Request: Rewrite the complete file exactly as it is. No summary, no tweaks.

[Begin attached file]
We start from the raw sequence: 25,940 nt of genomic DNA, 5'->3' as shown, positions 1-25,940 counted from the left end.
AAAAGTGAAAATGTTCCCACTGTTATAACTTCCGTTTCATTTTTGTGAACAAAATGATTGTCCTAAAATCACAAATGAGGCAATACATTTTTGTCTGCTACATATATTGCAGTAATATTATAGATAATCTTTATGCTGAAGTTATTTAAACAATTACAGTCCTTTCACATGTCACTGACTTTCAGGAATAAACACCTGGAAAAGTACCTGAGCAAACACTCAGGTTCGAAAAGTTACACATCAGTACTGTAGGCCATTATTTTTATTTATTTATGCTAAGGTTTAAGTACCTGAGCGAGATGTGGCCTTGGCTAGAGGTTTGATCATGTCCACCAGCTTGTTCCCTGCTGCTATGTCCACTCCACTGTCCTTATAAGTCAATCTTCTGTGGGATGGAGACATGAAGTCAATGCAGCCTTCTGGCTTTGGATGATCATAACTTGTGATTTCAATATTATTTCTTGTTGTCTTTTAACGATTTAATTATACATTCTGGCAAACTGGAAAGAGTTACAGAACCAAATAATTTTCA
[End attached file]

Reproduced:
We start from the raw sequence: 25,940 nt of genomic DNA, 5'->3' as shown, positions 1-25,940 counted from the left end.
AAAAGTGAAAATGTTCCCACTGTTATAACTTCCGTTTCATTTTTGTGAACAAAATGATTGTCCTAAAATCACAAATGAGGCAATACATTTTTGTCTGCTACATATATTGCAGTAATATTATAGATAATCTTTATGCTGAAGTTATTTAAACAATTACAGTCCTTTCACATGTCACTGACTTTCAGGAATAAACACCTGGAAAAGTACCTGAGCAAACACTCAGGTTCGAAAAGTTACACATCAGTACTGTAGGCCATTATTTTTATTTATTTATGCTAAGGTTTAAGTACCTGAGCGAGATGTGGCCTTGGCTAGAGGTTTGATCATGTCCACCAGCTTGTTCCCTGCTGCTATGTCCACTCCACTGTCCTTATAAGTCAATCTTCTGTGGGATGGAGACATGAAGTCAATGCAGCCTTCTGGCTTTGGATGATCATAACTTGTGATTTCAATATTATTTCTTGTTGTCTTTTAACGATTTAATTATACATTCTGGCAAACTGGAAAGAGTTACAGAACCAAATAATTTTCA